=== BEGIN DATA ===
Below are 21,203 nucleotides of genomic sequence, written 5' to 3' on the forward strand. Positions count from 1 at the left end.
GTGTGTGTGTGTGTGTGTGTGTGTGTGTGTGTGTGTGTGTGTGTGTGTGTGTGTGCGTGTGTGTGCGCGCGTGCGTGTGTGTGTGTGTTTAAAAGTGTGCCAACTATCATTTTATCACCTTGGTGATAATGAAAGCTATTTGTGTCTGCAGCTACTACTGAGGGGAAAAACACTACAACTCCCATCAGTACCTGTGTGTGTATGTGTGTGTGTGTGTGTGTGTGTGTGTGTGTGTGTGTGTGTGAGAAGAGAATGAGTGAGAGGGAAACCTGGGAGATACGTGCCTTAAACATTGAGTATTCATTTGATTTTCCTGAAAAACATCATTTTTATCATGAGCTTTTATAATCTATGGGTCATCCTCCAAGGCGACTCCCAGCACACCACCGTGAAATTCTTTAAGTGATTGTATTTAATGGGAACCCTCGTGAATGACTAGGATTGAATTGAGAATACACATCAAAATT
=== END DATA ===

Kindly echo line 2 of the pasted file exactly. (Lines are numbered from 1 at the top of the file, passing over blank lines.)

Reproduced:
GTGTGTGTGTGTGTGTGTGTGTGTGTGTGTGTGTGTGTGTGTGTGTGTGTGTGTGCGTGTGTGTGCGCGCGTGCGTGTGTGTGTGTGTTTAAAAGTGTGCCAACTATCATTTTATCACCTTGGTGATAATGAAAGCTATTTGTGTCTGCAGCTACTACTGAGGGGAAAAACACTACAACTCCCATCAGTACCTGTGTGTGTATGTGTGTGTGTGTGTGTGTGTGTGTGTGTGTGTGTGTGTGTGAGAAGAGAATGAGTGAGAGGGAAACCTGGGAGATACGTGCCTTAAACATTGAGTATTCATTTGATTTTCCTGAAAAACATCATTTTTATCATGAGCTTTTATAATCTATGGGTCATCCTCCAAGGCGACTCCCAGCACACCACCGTGAAATTCTTTAAGTGATTGTATTTAATGGGAACCCTCGTGAATGACTAGGATTGAATTGAGAATACACATCAAAATT